Remember the phrase “jobless recovery”? Well, the auto industry is having something of a “price dropping recovery.” The headline for February auto sales may have been “the buyers are back,” but beneath the big volume boosts there’s trouble a-brewing. According to TrueCar’s transaction price forecast (above), Hyundai CEO John Krafcik was right to warn of an industry price war, as the industry has lost .3% of its average transaction price during the last year of recovery. Over the last year, Honda, Kia, Toyota and GM have all seen declines in average transaction prices, led by GM’s staggering two percent drop. And falling transaction prices are just the beginning: as we explore after the jump, incentives are also remaining high, and yet another volume-boosting technique is enjoying a boom as the industry once again starts to redline its sales.
Though both TrueCar (top) and Edmunds (bottom) show small declines in average incentive spending, the recovery in volume clearly isn’t having the desired (or expected) effect on incentive spending. And as with transaction prices, GM is the big loser on the incentives front, outspending the competition according to both reports, and recording one of the biggest year-over-year increases in incentive spending. But, argues TrueCar’s Jesse Toprak
The industry average for incentives is the lowest for February since 2007. The perception of a pricing war and overindulgence of using incentives is exaggerated. Automakers are now using incentive programs that are much more favorable. They are no longer spending as much upfront by offering customer and dealer cash and are instead pushing low APR and leasing programs.
But not everyone sees the combination of weak pricing, resilient incentives and high lease penetration as such a benign influence. Edmunds’ Jessica Caldwell argues
General Motors and Nissan are showing the biggest year-over-year boosts in incentives among the top six automakers. It isn’t any coincidence that Edmunds.com also reports that both companies saw their highest single-month lease penetrations in at least the last decade.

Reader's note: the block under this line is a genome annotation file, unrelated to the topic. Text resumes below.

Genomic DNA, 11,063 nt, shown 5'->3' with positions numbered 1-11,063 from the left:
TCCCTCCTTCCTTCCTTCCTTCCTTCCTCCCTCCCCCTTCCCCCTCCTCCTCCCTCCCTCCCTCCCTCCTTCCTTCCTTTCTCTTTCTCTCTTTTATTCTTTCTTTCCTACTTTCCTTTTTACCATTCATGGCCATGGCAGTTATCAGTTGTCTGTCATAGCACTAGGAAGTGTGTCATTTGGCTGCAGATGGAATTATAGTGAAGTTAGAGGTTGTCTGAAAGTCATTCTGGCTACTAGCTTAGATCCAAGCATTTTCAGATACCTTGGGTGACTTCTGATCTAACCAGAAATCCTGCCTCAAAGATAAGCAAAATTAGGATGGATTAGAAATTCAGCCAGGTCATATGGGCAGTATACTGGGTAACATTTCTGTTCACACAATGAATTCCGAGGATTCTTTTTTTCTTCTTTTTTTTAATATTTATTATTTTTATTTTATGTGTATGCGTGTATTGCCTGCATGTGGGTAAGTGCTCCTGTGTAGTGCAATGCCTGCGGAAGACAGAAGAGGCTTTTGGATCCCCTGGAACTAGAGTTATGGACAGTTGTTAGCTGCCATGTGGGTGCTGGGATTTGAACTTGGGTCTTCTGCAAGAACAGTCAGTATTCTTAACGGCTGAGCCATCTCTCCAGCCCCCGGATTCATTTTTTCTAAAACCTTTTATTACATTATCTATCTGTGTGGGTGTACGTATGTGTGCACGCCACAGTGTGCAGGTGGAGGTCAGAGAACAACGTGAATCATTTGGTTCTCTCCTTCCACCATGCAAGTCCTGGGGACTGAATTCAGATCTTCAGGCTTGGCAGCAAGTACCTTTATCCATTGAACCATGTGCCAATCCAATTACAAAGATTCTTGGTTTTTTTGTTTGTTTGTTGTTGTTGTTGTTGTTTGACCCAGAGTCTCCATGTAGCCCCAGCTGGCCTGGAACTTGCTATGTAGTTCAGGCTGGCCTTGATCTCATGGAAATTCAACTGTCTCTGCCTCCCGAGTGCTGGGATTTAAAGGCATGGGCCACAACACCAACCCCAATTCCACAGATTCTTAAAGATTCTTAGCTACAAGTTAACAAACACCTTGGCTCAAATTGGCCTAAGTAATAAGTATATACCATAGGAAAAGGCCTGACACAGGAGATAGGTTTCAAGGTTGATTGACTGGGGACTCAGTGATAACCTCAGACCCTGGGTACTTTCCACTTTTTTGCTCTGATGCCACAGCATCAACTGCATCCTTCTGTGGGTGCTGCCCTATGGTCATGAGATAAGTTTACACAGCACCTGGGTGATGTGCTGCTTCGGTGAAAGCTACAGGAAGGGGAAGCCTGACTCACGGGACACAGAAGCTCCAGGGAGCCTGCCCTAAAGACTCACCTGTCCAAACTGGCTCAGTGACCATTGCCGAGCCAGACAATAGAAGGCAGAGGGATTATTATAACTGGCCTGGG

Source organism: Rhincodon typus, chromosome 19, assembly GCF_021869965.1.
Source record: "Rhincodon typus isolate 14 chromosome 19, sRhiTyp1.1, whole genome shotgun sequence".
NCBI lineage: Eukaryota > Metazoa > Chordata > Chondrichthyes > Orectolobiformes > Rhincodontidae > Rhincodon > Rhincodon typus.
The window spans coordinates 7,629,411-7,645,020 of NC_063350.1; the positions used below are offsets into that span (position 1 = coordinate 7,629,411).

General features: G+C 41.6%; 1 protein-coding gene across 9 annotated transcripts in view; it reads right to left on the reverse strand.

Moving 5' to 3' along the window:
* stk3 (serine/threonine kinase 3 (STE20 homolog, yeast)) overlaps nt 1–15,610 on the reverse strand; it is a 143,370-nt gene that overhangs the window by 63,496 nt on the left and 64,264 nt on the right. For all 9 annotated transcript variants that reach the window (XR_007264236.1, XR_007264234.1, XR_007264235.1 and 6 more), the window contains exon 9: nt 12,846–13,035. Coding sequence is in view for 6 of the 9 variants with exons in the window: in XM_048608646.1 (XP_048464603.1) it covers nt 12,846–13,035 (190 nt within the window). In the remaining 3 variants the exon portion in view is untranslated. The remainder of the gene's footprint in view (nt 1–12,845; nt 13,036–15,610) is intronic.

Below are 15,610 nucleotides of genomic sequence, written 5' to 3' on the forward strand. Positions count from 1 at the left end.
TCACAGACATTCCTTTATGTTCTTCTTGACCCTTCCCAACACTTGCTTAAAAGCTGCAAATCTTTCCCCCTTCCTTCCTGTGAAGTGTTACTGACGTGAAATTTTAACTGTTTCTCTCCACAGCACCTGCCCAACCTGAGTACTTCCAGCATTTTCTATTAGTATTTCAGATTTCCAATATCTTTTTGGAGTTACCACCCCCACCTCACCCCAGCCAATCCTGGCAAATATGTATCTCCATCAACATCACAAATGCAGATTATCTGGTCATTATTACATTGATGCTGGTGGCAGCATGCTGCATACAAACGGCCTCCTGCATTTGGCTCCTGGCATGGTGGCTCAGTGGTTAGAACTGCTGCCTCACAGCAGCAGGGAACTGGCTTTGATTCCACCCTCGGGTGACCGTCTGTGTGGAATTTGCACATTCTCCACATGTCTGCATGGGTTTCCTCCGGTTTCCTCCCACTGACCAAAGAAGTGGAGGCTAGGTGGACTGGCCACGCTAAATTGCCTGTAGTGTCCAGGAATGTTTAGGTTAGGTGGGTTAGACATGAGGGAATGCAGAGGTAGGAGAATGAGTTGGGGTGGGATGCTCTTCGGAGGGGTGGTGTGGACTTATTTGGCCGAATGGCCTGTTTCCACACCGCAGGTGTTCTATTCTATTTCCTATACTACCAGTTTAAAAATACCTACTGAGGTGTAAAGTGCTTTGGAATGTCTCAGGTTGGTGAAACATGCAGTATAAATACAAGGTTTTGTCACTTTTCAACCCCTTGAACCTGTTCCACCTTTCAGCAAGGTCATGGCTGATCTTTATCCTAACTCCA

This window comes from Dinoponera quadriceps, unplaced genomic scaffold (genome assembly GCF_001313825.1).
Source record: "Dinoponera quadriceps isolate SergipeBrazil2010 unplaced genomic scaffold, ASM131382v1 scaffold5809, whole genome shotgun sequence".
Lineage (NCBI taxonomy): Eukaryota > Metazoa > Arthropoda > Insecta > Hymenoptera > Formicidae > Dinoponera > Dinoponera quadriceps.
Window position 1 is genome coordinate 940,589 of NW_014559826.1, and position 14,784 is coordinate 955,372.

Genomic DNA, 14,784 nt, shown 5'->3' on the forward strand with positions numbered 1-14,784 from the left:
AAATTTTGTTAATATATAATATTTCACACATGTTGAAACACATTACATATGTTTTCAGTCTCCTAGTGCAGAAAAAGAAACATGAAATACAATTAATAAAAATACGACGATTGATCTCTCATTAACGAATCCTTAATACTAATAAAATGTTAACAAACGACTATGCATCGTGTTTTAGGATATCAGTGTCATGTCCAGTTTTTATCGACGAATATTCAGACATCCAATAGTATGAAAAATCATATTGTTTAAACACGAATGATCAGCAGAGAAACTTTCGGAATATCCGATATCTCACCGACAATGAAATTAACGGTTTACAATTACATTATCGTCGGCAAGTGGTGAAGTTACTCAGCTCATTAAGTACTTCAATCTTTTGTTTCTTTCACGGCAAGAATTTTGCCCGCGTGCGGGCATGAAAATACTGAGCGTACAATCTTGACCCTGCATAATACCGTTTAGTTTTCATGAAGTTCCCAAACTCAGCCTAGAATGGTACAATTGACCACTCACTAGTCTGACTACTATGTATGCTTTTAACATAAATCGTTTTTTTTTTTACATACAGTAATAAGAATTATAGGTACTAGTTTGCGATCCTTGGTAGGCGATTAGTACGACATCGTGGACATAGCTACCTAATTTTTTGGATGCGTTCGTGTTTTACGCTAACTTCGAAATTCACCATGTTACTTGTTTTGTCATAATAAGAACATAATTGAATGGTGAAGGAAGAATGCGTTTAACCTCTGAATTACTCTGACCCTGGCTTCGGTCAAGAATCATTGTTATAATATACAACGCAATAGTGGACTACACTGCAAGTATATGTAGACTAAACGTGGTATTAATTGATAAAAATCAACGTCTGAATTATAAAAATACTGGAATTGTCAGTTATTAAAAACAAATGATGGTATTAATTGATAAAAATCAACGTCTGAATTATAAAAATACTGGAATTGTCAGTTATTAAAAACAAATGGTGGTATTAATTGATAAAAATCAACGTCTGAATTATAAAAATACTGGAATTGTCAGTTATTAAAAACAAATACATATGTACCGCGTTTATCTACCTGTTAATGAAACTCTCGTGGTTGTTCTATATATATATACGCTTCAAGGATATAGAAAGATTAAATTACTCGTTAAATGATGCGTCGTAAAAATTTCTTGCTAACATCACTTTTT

And in a WSJ piece, Caldwell singles out GM for a drubbing on this point
“For people who want to come in and buy a Buick or Cadillac, leasing is another alternative that sales people can guide them too,” Caldwell said. And while leasing has helped lift retail sales, it also poses a problem for the auto industry as many of those cars will be re-sold in a few years, flooding the market.
For example, 48% of the Chevrolet Malibu models sold by General Motors Co. (GM) were leased, a figure that is “way too high,” according to Caldwell. Caldwell said leasing made up 38% of Chevrolet Cruze models sold last month, and 69% for the Buick Regal.
GM also spent a lot on incentives this month, which helped lift sales. Caldwell told Dow Jones that when the auto maker’s first-quarter figures come out, “there will be a lot of questions on what they spent on incentives, because it’s going to be a lot.”
Now, a 48% lease mix may be “way too high,” but at least it’s an older vehicle. High numbers for the brand-new Cruze and Regal are far more worrying. And given that GM’s leases are so high, incentives are up (and at the highest levels in the industry), and transaction prices have fallen in the last year, it’s looking like the industry might be OK but GM is trying to buy volume however it can (to be fair, GM’s 21% fleet mix shows some discipline). And if a player as big as GM keeps trying to redline its sales, it’s only a matter of time before it drags the industry into a real price war. That’s good for consumers, but it’s bad news for an industry that’s still trying to recover pricing even as it recovers volume.